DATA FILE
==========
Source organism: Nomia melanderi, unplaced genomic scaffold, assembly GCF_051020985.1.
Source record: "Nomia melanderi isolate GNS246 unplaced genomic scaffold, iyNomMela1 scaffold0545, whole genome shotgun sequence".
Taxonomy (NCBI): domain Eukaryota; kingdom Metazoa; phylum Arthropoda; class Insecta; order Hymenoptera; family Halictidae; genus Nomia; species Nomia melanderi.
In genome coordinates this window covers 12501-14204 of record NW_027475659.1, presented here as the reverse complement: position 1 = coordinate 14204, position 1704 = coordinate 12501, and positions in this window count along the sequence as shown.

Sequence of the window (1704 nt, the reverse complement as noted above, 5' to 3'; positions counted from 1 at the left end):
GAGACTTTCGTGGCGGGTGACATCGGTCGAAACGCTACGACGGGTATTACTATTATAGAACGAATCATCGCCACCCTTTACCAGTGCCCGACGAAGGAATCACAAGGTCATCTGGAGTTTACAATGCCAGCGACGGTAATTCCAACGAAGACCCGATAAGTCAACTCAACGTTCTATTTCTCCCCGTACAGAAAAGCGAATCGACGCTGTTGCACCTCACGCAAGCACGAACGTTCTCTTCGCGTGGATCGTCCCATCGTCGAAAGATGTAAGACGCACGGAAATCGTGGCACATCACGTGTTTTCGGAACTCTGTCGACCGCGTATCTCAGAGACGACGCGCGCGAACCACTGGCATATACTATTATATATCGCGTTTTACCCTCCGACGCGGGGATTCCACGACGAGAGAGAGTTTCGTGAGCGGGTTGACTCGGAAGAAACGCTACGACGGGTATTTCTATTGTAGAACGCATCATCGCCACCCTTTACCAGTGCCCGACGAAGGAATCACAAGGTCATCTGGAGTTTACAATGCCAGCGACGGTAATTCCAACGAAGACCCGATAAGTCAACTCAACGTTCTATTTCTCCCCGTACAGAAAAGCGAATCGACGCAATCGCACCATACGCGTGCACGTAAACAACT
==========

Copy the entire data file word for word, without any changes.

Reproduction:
Source organism: Nomia melanderi, unplaced genomic scaffold, assembly GCF_051020985.1.
Source record: "Nomia melanderi isolate GNS246 unplaced genomic scaffold, iyNomMela1 scaffold0545, whole genome shotgun sequence".
Taxonomy (NCBI): domain Eukaryota; kingdom Metazoa; phylum Arthropoda; class Insecta; order Hymenoptera; family Halictidae; genus Nomia; species Nomia melanderi.
In genome coordinates this window covers 12501-14204 of record NW_027475659.1, presented here as the reverse complement: position 1 = coordinate 14204, position 1704 = coordinate 12501, and positions in this window count along the sequence as shown.

Sequence of the window (1704 nt, the reverse complement as noted above, 5' to 3'; positions counted from 1 at the left end):
GAGACTTTCGTGGCGGGTGACATCGGTCGAAACGCTACGACGGGTATTACTATTATAGAACGAATCATCGCCACCCTTTACCAGTGCCCGACGAAGGAATCACAAGGTCATCTGGAGTTTACAATGCCAGCGACGGTAATTCCAACGAAGACCCGATAAGTCAACTCAACGTTCTATTTCTCCCCGTACAGAAAAGCGAATCGACGCTGTTGCACCTCACGCAAGCACGAACGTTCTCTTCGCGTGGATCGTCCCATCGTCGAAAGATGTAAGACGCACGGAAATCGTGGCACATCACGTGTTTTCGGAACTCTGTCGACCGCGTATCTCAGAGACGACGCGCGCGAACCACTGGCATATACTATTATATATCGCGTTTTACCCTCCGACGCGGGGATTCCACGACGAGAGAGAGTTTCGTGAGCGGGTTGACTCGGAAGAAACGCTACGACGGGTATTTCTATTGTAGAACGCATCATCGCCACCCTTTACCAGTGCCCGACGAAGGAATCACAAGGTCATCTGGAGTTTACAATGCCAGCGACGGTAATTCCAACGAAGACCCGATAAGTCAACTCAACGTTCTATTTCTCCCCGTACAGAAAAGCGAATCGACGCAATCGCACCATACGCGTGCACGTAAACAACT